TABLE 5-2 Voicing Understanding vs. Taking Correct Action

When Asked to Demonstrate the Instruction

“Take Two Tablets by Mouth Twice Daily”

Reading Level

Voiced Understanding

Demonstrated Correctly

Low

71%

35%

Marginal

84%

63%

Adequate

89%

80%

SOURCE: Adapted from Davis et al., 2006.

understanding label information. But even people with good reading skills have poor comprehension when labels include information that is not relevant or does not go together. If too much information is on the label, or if it is too cryptic, people will not be able to perform the actions necessary to take their medications correctly.

There is a difference between people saying they can understand a statement and being able to take the correct action. The gap widens as literacy decreases (Table 5-2). It is important to foster more discussion so that the words we use are actionable by the patients.

Visuals add to people’s comprehension and to their willingness to look at information (Delp and Jones, 1996). But if visuals are not good or if they are not well tested, they may not make a difference.

GlaxoSmithKline has made a concerted effort to foster internal awareness of health literacy principles and facilitated application of those principles to patient- and consumer-directed materials. The company developed standardized health literacy training that is available across the organization including the marketing departments, patient recruitment and product labeling teams, and research and development staff. Medications are complicated and needs vary, but giving staff good tools—review checklists, a style guide, internal and external expert review support—makes implementation easier. The company is seeing a difference.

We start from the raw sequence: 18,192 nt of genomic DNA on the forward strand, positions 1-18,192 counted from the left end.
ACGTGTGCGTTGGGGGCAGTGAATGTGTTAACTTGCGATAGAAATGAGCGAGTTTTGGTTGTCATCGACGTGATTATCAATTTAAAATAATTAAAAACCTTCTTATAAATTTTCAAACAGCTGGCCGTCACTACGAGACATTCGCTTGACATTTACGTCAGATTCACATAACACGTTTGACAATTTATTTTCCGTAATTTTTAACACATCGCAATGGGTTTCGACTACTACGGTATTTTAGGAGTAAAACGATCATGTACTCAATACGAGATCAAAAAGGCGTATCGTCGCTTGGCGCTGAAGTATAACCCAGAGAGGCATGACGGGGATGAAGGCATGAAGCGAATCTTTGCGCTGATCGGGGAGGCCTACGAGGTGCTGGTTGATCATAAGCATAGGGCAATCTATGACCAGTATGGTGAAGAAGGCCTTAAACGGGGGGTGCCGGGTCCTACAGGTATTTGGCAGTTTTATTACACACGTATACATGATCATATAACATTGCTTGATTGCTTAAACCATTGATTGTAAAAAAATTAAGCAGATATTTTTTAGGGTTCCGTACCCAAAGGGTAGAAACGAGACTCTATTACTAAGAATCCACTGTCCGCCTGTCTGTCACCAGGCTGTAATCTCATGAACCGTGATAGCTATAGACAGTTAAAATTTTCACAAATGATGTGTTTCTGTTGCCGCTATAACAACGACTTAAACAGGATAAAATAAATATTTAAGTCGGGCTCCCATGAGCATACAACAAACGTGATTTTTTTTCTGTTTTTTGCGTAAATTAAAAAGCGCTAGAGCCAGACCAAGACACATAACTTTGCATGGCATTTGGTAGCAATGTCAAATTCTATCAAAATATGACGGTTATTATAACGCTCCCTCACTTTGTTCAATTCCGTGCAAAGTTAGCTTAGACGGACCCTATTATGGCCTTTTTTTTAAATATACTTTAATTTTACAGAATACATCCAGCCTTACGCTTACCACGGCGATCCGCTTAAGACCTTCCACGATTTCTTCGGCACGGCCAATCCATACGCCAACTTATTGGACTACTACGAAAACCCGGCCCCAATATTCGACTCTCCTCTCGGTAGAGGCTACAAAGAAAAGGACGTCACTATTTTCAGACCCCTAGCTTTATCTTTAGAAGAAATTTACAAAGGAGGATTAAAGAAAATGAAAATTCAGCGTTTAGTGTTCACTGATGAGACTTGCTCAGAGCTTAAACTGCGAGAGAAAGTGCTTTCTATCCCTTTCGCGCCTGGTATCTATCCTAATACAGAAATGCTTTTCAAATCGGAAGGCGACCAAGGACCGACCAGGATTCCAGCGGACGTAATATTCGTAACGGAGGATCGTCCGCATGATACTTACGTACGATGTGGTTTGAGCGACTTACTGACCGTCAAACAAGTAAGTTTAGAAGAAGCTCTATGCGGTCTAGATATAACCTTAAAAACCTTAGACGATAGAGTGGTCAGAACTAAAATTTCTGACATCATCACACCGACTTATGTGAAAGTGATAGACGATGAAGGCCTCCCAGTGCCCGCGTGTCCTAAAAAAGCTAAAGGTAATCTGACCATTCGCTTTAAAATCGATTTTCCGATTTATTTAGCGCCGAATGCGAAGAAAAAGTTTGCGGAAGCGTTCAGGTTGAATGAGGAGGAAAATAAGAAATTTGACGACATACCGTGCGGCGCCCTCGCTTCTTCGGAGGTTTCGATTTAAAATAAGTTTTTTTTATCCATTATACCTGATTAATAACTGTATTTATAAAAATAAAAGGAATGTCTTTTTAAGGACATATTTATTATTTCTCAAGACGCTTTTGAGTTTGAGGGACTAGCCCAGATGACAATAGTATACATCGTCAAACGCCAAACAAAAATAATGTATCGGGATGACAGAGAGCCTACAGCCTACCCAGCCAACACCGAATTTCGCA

Depending on the medication, patient information is available in several forms: med guide, patient package insert (PPI), patient information leaflet (PIL) and consumer medicine information (CMI) (Table 5-3).

GlaxoSmithKline has conducted consumer testing to improve consumer medication information, taking such standard information and putting it into a more patient friendly format in a type of drug fact box found on over-the-counter (OTC) labels. As expected, consumers found it easier to correctly find and restate information from simplified formats: adequate print size and print quality, spacing between lines, information presented in tables with gridlines, bolding of important words and phrases, and easy-to-understand language with actionable information. There were also surprises. Participants had clear opinions on what kinds



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